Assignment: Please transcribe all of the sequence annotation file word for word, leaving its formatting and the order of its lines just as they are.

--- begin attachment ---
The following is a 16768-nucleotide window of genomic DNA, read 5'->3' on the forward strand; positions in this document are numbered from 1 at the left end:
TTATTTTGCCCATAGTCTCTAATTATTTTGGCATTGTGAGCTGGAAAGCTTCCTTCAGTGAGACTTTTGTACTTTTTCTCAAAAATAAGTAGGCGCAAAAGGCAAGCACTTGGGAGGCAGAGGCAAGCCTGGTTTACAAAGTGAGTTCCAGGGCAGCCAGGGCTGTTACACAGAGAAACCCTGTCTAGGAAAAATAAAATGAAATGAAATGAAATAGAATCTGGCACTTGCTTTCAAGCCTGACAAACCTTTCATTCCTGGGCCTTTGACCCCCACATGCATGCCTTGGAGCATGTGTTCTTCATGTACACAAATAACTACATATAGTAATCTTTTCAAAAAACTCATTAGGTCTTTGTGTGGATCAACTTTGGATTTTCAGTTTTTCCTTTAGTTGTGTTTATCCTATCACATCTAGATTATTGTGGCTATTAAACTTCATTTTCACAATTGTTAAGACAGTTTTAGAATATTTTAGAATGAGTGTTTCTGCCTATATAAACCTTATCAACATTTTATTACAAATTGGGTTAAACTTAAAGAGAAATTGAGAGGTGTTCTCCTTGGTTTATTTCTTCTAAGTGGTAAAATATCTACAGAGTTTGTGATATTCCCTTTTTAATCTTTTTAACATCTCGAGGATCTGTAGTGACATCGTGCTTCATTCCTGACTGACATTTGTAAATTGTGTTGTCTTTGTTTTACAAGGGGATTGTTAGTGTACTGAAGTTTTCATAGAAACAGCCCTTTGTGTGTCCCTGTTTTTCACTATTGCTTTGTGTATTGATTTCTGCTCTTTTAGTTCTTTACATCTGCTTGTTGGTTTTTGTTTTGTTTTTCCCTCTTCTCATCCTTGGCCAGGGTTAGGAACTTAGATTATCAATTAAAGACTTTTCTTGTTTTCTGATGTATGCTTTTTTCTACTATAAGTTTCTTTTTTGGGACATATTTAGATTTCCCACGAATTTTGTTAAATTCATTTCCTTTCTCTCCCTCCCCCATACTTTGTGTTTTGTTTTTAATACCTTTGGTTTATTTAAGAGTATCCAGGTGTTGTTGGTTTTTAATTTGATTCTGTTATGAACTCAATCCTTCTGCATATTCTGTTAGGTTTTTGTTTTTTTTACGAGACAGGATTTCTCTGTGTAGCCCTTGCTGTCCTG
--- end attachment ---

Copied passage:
The following is a 16768-nucleotide window of genomic DNA, read 5'->3' on the forward strand; positions in this document are numbered from 1 at the left end:
TTATTTTGCCCATAGTCTCTAATTATTTTGGCATTGTGAGCTGGAAAGCTTCCTTCAGTGAGACTTTTGTACTTTTTCTCAAAAATAAGTAGGCGCAAAAGGCAAGCACTTGGGAGGCAGAGGCAAGCCTGGTTTACAAAGTGAGTTCCAGGGCAGCCAGGGCTGTTACACAGAGAAACCCTGTCTAGGAAAAATAAAATGAAATGAAATGAAATAGAATCTGGCACTTGCTTTCAAGCCTGACAAACCTTTCATTCCTGGGCCTTTGACCCCCACATGCATGCCTTGGAGCATGTGTTCTTCATGTACACAAATAACTACATATAGTAATCTTTTCAAAAAACTCATTAGGTCTTTGTGTGGATCAACTTTGGATTTTCAGTTTTTCCTTTAGTTGTGTTTATCCTATCACATCTAGATTATTGTGGCTATTAAACTTCATTTTCACAATTGTTAAGACAGTTTTAGAATATTTTAGAATGAGTGTTTCTGCCTATATAAACCTTATCAACATTTTATTACAAATTGGGTTAAACTTAAAGAGAAATTGAGAGGTGTTCTCCTTGGTTTATTTCTTCTAAGTGGTAAAATATCTACAGAGTTTGTGATATTCCCTTTTTAATCTTTTTAACATCTCGAGGATCTGTAGTGACATCGTGCTTCATTCCTGACTGACATTTGTAAATTGTGTTGTCTTTGTTTTACAAGGGGATTGTTAGTGTACTGAAGTTTTCATAGAAACAGCCCTTTGTGTGTCCCTGTTTTTCACTATTGCTTTGTGTATTGATTTCTGCTCTTTTAGTTCTTTACATCTGCTTGTTGGTTTTTGTTTTGTTTTTCCCTCTTCTCATCCTTGGCCAGGGTTAGGAACTTAGATTATCAATTAAAGACTTTTCTTGTTTTCTGATGTATGCTTTTTTCTACTATAAGTTTCTTTTTTGGGACATATTTAGATTTCCCACGAATTTTGTTAAATTCATTTCCTTTCTCTCCCTCCCCCATACTTTGTGTTTTGTTTTTAATACCTTTGGTTTATTTAAGAGTATCCAGGTGTTGTTGGTTTTTAATTTGATTCTGTTATGAACTCAATCCTTCTGCATATTCTGTTAGGTTTTTGTTTTTTTTACGAGACAGGATTTCTCTGTGTAGCCCTTGCTGTCCTG